Named one of the Top 40 under 40 women achievers in 2011 by the Business Daily, 39 year-old Thrity Engineer is the marketing director for East Africa at GlaxoSmithKline, a global healthcare company. Thrity is the first female Chartered Marketer in Kenya and within the COMESA region to achieve this Fellowship status with the Chartered Institute of Marketing. In addition, she is the vice chairperson of the Chartered Institute of Marketing, Kenya Chapter. The mother of two talks to EDNA GICOVI about discovering and nurturing her marketing passion and finding that elusive work-life balance.
Being an only child makes you grow up a lot faster, considering the amount of time you spend with adults. Through these frequent interactions and conversations you tend to absorb a lot of concepts from adults than other kids of your age. You become a little adult,” says Thrity Engineer in her sweet voice as we get started with this interview. We are seated in her homely, spacious office at GlaxoSmithKline’s headquarters in Nairobi’s Industrial Area. She comes across as a reserved individual initially but a short while into the interview her seemingly subdued warm and bubbly persona is slowly drawn out. She is aware that she at times comes across this way to others and admits that those who don’t know her very well sometimes find it hard to approach her but that they get to see a different side of her after getting to know her.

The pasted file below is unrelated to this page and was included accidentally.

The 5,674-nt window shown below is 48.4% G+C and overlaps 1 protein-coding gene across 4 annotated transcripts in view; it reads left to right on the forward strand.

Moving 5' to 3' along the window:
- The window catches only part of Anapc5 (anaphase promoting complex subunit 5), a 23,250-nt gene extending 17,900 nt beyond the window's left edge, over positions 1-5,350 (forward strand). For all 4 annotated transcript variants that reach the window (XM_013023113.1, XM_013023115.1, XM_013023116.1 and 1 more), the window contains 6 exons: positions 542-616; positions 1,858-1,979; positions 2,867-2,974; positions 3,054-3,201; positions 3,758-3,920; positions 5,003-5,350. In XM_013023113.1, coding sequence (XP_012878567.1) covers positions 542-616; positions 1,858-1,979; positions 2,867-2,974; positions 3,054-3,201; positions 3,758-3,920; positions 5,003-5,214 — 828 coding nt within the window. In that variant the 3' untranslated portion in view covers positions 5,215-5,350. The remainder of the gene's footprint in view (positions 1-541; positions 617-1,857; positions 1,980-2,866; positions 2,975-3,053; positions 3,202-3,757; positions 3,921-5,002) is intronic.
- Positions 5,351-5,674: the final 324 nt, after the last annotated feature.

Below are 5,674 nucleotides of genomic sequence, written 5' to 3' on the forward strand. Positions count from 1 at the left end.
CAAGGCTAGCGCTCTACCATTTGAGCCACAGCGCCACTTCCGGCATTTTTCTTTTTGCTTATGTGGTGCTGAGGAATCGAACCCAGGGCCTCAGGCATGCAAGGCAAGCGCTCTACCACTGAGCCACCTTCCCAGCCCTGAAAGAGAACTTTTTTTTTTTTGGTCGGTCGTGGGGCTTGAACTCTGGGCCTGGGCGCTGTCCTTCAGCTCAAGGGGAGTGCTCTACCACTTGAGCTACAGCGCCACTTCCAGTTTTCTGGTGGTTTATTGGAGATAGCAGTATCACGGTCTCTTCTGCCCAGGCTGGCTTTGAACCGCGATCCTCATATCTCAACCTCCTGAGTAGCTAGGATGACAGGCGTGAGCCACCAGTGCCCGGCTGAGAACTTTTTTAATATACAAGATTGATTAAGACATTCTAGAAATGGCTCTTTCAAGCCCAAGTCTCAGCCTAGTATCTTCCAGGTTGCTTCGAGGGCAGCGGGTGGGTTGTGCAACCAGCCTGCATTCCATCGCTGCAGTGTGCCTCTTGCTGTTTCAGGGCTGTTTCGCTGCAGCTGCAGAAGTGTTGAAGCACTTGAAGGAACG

“I never realised that this was the way I came across to others until someone who knows me very well told me,” she says, adding that this may be attributed to the fact that she is an only child. Thrity, a Kenyan of Asian ancestry, was born and bred in Mombasa where her late father was an accountant while her mother was a paediatrician, though now retired. Looking back at her childhood years, she remembers herself being a serious and grown-up child.
“I was not the kind to climb trees,” she says adding, “Since I had no siblings, I had to find a way to occupy my time. I ended up reading a lot. I still love books.” Nonetheless, Thrity grew up in a happy home, feeling secure, content and being able to express herself. “That old saying that children are meant to be seen but not heard didn’t apply at our home,” she reckons. Like most little girls, she liked to play with dolls and would line up her dolls and prop a blackboard in front of them and then…
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